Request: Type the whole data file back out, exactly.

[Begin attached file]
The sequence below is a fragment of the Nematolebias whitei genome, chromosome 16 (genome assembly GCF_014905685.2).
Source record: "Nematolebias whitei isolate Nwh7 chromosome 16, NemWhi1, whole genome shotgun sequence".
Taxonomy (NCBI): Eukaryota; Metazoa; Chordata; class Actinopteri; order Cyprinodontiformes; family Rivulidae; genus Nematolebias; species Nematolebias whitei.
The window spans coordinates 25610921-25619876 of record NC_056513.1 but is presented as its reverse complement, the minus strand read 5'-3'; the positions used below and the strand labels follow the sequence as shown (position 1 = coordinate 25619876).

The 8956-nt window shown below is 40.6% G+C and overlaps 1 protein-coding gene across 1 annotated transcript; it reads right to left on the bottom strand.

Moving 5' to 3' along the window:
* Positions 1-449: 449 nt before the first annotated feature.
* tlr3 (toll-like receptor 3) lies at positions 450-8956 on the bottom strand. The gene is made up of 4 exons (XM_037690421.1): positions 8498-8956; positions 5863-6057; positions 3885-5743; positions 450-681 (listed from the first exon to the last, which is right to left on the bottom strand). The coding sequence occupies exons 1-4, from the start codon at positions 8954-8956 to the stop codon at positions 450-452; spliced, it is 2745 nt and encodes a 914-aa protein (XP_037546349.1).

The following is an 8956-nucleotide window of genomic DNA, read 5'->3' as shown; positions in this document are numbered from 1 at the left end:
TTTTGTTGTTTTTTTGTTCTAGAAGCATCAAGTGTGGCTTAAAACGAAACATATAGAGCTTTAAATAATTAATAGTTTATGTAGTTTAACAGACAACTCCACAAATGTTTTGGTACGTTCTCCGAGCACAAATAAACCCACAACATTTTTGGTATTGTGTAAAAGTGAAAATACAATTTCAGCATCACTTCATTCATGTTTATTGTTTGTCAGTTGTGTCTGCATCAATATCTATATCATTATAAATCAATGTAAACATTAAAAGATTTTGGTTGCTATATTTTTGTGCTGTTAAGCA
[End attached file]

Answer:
The sequence below is a fragment of the Nematolebias whitei genome, chromosome 16 (genome assembly GCF_014905685.2).
Source record: "Nematolebias whitei isolate Nwh7 chromosome 16, NemWhi1, whole genome shotgun sequence".
Taxonomy (NCBI): Eukaryota; Metazoa; Chordata; class Actinopteri; order Cyprinodontiformes; family Rivulidae; genus Nematolebias; species Nematolebias whitei.
The window spans coordinates 25610921-25619876 of record NC_056513.1 but is presented as its reverse complement, the minus strand read 5'-3'; the positions used below and the strand labels follow the sequence as shown (position 1 = coordinate 25619876).

The 8956-nt window shown below is 40.6% G+C and overlaps 1 protein-coding gene across 1 annotated transcript; it reads right to left on the bottom strand.

Moving 5' to 3' along the window:
* Positions 1-449: 449 nt before the first annotated feature.
* tlr3 (toll-like receptor 3) lies at positions 450-8956 on the bottom strand. The gene is made up of 4 exons (XM_037690421.1): positions 8498-8956; positions 5863-6057; positions 3885-5743; positions 450-681 (listed from the first exon to the last, which is right to left on the bottom strand). The coding sequence occupies exons 1-4, from the start codon at positions 8954-8956 to the stop codon at positions 450-452; spliced, it is 2745 nt and encodes a 914-aa protein (XP_037546349.1).

The following is an 8956-nucleotide window of genomic DNA, read 5'->3' as shown; positions in this document are numbered from 1 at the left end:
TTTTGTTGTTTTTTTGTTCTAGAAGCATCAAGTGTGGCTTAAAACGAAACATATAGAGCTTTAAATAATTAATAGTTTATGTAGTTTAACAGACAACTCCACAAATGTTTTGGTACGTTCTCCGAGCACAAATAAACCCACAACATTTTTGGTATTGTGTAAAAGTGAAAATACAATTTCAGCATCACTTCATTCATGTTTATTGTTTGTCAGTTGTGTCTGCATCAATATCTATATCATTATAAATCAATGTAAACATTAAAAGATTTTGGTTGCTATATTTTTGTGCTGTTAAGCA